The Samsung Galaxy S5 display can be replaced by most do-it-yourselfers with some basic mechanical skills and a few inexpensive tools. The good news is that once you replace your display assembly your screen will be good as new with no bubbles or dust on the inside. The replacement part is a bit pricey but that is a good percentage of the cost involved with manufacturing this device. Below is a video showing the entire process from start to finish. It's best to turn on your volume for the nar...
This video will show you how to use a Samsung Galaxy device as a TV remote control by using an application called WatchOn. First download WatchOn from the playstore then Samsung WatchOn will use the IR blasters of your Galaxy phone to convert it into a remote control. WatchOn gives you full control over your TV and movie-viewing experience. So please watch the tutorial video.
Owning an Android device is almost like having a PC in your pocket. Android's ability to easily navigate the file system on your phone is one of many features that separate it from the competition. Just plug your phone into a computer, drag the file over, and you're all set.
At the core of your Galaxy S5's hardware lies the central processing unit, or CPU for short. Practically every piece of data, every binary bit, has to pass through your CPU before it can be used to display a video or execute a game command.
Google's Chromecast streaming device is a marvel of functionality and form. Even with powerful features such as screen mirroring and collaborative party playlists, it's the device's idle screen that first catches the eyes of most folks.
Multitasking is useful in pretty much all walks of life. Being able to do two things at once is better than just doing one thing... who would've thought. When it come to multitasking on my phone, I am constantly jumping between apps—whether it's browsing Facebook while looking at pictures to post or reading my Twitter timeline while keeping up on sports scores.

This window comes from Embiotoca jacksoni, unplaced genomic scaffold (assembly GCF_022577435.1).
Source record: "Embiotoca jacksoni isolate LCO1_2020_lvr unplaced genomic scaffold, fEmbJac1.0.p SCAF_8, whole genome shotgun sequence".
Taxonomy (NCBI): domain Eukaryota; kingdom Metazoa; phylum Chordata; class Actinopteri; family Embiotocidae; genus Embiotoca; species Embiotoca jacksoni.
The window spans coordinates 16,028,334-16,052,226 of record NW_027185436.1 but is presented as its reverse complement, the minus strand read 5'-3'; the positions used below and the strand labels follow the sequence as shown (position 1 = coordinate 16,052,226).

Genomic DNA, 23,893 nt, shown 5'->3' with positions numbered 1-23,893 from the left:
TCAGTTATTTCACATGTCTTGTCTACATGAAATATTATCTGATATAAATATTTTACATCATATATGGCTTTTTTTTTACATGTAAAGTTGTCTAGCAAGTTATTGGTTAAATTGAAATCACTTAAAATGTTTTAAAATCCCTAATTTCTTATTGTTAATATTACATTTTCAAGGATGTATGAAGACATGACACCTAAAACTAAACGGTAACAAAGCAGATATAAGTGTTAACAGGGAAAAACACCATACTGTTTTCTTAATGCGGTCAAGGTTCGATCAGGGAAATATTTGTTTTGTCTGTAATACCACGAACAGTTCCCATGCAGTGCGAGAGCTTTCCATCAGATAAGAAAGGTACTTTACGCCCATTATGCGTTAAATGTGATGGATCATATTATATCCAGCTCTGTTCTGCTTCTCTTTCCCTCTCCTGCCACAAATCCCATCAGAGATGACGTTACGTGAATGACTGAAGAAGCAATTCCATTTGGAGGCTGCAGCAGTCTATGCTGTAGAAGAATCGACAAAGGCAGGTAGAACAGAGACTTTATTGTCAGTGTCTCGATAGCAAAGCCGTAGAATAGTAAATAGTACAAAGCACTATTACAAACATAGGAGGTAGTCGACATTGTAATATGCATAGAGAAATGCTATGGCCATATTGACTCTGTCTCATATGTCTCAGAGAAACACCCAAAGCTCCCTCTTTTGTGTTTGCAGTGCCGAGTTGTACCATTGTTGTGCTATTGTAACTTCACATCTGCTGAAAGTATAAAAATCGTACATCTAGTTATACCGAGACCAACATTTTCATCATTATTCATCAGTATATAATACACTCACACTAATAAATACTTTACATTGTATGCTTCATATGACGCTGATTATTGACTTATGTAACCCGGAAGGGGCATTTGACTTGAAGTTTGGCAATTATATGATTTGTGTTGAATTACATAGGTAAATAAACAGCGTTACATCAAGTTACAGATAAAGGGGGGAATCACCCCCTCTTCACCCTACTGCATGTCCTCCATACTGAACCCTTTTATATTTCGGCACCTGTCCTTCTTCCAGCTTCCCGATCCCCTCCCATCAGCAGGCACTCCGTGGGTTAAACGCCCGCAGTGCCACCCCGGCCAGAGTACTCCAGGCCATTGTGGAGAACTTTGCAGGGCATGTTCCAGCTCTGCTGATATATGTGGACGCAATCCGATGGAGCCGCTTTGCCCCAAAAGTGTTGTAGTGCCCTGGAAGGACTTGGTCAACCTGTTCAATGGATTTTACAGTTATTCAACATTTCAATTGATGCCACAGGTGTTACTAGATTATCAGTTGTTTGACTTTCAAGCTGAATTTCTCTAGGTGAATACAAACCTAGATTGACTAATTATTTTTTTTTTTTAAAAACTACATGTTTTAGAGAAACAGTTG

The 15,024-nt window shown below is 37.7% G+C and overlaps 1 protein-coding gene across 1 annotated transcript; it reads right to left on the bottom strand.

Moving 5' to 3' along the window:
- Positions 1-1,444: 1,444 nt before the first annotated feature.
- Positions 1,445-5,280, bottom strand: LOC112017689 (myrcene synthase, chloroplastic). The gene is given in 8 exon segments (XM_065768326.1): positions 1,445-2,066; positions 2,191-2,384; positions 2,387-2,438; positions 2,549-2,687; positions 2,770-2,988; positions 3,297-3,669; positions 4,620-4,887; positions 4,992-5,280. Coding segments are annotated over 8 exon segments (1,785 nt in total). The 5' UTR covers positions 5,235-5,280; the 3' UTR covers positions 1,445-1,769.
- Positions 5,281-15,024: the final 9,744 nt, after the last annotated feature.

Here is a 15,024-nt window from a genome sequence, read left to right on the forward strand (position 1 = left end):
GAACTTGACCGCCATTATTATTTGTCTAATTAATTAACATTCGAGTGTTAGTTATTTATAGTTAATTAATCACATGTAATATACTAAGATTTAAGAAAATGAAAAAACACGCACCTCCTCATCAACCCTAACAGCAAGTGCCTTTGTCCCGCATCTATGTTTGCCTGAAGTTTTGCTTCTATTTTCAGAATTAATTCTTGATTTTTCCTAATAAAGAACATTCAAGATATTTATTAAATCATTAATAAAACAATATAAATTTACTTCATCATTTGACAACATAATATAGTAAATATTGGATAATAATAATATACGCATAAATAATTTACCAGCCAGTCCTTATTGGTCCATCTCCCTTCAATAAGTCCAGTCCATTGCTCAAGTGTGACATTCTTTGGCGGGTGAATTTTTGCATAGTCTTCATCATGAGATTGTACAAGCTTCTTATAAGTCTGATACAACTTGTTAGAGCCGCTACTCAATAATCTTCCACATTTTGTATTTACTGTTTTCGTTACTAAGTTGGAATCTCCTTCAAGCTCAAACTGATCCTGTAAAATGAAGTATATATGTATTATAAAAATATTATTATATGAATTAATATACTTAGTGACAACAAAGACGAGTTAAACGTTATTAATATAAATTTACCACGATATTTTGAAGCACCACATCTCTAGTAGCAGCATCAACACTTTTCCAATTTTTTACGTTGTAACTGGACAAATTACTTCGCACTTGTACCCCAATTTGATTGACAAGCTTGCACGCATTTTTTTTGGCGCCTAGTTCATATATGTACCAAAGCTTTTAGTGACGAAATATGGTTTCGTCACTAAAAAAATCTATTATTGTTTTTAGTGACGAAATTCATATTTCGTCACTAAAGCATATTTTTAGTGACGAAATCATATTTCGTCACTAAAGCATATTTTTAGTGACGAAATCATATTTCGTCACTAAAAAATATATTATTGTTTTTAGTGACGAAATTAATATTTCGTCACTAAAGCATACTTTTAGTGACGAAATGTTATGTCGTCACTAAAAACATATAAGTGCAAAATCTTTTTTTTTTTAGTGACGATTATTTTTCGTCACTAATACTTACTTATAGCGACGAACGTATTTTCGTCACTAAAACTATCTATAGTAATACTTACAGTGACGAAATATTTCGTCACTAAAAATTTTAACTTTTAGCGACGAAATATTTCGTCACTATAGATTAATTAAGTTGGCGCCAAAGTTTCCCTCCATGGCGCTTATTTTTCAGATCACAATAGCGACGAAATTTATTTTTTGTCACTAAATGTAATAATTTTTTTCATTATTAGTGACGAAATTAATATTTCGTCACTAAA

With a root bounty of over $18,000 up for the taking, developers were highly motivated to get the AT&T and Verizon Wireless variants of the Samsung Galaxy S5 rooted. Legendary hacker George Hotz, aka Geohot, has won the race and can now step up to claim his prize.
The Galaxy S6 won't hit shelves until later this spring, but that didn't stop the Android community from working its magic and pulling a handful of apps from the device's stock firmware. Several of these apps rely on framework elements that aren't present on current-generation Samsung Galaxy devices, but the new version of the Smart Remote app can be installed without much difficulty.
Over the course of the past few years, many websites have begun offering up a mobile-friendly HTML 5 version of their content. Videos that once required Adobe's Flash can now be played on any modern mobile web browser.
Android 5.0's Material Design is truly a sight to behold. With beautiful transition animations and brand new system menus, Android has never looked better.
Many Android games use large, storage-heavy OBB files to store supplemental data. Generally, games with high-end graphics download these extra files when you install them from the Google Play Store.
With all of the top-notch specs that the Galaxy S5 sports, the only minor quibble users have had with its hardware is the speaker situation. A front-facing earpiece is used for phone calls, but all other media is restricted to a single rear-firing speaker.
If you keep sensitive data on your phone, you've surely considered a "lockout" app before. There are many such apps that can add an extra layer of security to other apps within Android. For instance, you can require a PIN or password before anyone is able to launch a particular app.